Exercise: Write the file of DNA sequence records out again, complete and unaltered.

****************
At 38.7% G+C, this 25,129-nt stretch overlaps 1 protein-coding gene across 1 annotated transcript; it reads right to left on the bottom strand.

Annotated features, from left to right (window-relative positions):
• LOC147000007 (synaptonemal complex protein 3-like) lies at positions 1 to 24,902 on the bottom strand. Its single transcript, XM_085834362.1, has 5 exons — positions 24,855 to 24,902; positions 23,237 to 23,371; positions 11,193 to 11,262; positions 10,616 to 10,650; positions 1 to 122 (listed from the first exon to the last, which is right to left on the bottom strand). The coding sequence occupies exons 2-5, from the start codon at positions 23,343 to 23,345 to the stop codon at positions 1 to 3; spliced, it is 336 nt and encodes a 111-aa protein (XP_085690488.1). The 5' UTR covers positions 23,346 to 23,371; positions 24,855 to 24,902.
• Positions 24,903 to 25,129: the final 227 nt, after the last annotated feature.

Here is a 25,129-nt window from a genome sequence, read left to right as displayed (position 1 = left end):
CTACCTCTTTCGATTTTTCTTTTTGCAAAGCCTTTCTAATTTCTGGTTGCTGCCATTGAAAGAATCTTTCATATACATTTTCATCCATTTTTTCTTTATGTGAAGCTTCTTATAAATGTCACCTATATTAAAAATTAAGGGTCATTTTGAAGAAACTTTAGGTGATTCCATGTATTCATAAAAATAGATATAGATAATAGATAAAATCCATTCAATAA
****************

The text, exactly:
At 38.7% G+C, this 25,129-nt stretch overlaps 1 protein-coding gene across 1 annotated transcript; it reads right to left on the bottom strand.

Annotated features, from left to right (window-relative positions):
• LOC147000007 (synaptonemal complex protein 3-like) lies at positions 1 to 24,902 on the bottom strand. Its single transcript, XM_085834362.1, has 5 exons — positions 24,855 to 24,902; positions 23,237 to 23,371; positions 11,193 to 11,262; positions 10,616 to 10,650; positions 1 to 122 (listed from the first exon to the last, which is right to left on the bottom strand). The coding sequence occupies exons 2-5, from the start codon at positions 23,343 to 23,345 to the stop codon at positions 1 to 3; spliced, it is 336 nt and encodes a 111-aa protein (XP_085690488.1). The 5' UTR covers positions 23,346 to 23,371; positions 24,855 to 24,902.
• Positions 24,903 to 25,129: the final 227 nt, after the last annotated feature.

Here is a 25,129-nt window from a genome sequence, read left to right as displayed (position 1 = left end):
CTACCTCTTTCGATTTTTCTTTTTGCAAAGCCTTTCTAATTTCTGGTTGCTGCCATTGAAAGAATCTTTCATATACATTTTCATCCATTTTTTCTTTATGTGAAGCTTCTTATAAATGTCACCTATATTAAAAATTAAGGGTCATTTTGAAGAAACTTTAGGTGATTCCATGTATTCATAAAAATAGATATAGATAATAGATAAAATCCATTCAATAA